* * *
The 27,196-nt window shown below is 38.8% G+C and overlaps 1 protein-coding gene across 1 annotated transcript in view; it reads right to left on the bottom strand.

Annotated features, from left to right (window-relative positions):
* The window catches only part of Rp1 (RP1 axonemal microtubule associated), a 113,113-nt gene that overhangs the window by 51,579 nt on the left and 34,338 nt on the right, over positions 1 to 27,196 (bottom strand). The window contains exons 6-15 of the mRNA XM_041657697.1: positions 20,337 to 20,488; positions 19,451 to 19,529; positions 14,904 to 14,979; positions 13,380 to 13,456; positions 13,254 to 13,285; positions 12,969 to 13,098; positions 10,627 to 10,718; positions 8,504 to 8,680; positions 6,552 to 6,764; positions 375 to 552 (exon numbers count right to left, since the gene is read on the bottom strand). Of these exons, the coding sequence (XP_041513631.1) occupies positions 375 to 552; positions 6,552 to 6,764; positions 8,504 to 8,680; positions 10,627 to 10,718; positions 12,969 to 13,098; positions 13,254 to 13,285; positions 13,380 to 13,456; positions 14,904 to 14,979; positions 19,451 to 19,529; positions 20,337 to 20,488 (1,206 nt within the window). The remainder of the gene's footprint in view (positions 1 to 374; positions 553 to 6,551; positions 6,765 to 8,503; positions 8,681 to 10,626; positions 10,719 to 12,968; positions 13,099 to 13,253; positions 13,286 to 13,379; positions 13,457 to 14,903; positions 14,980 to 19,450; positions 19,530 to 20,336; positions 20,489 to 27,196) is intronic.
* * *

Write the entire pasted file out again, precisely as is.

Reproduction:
The 27,196-nt window shown below is 38.8% G+C and overlaps 1 protein-coding gene across 1 annotated transcript in view; it reads right to left on the bottom strand.

Annotated features, from left to right (window-relative positions):
* The window catches only part of Rp1 (RP1 axonemal microtubule associated), a 113,113-nt gene that overhangs the window by 51,579 nt on the left and 34,338 nt on the right, over positions 1 to 27,196 (bottom strand). The window contains exons 6-15 of the mRNA XM_041657697.1: positions 20,337 to 20,488; positions 19,451 to 19,529; positions 14,904 to 14,979; positions 13,380 to 13,456; positions 13,254 to 13,285; positions 12,969 to 13,098; positions 10,627 to 10,718; positions 8,504 to 8,680; positions 6,552 to 6,764; positions 375 to 552 (exon numbers count right to left, since the gene is read on the bottom strand). Of these exons, the coding sequence (XP_041513631.1) occupies positions 375 to 552; positions 6,552 to 6,764; positions 8,504 to 8,680; positions 10,627 to 10,718; positions 12,969 to 13,098; positions 13,254 to 13,285; positions 13,380 to 13,456; positions 14,904 to 14,979; positions 19,451 to 19,529; positions 20,337 to 20,488 (1,206 nt within the window). The remainder of the gene's footprint in view (positions 1 to 374; positions 553 to 6,551; positions 6,765 to 8,503; positions 8,681 to 10,626; positions 10,719 to 12,968; positions 13,099 to 13,253; positions 13,286 to 13,379; positions 13,457 to 14,903; positions 14,980 to 19,450; positions 19,530 to 20,336; positions 20,489 to 27,196) is intronic.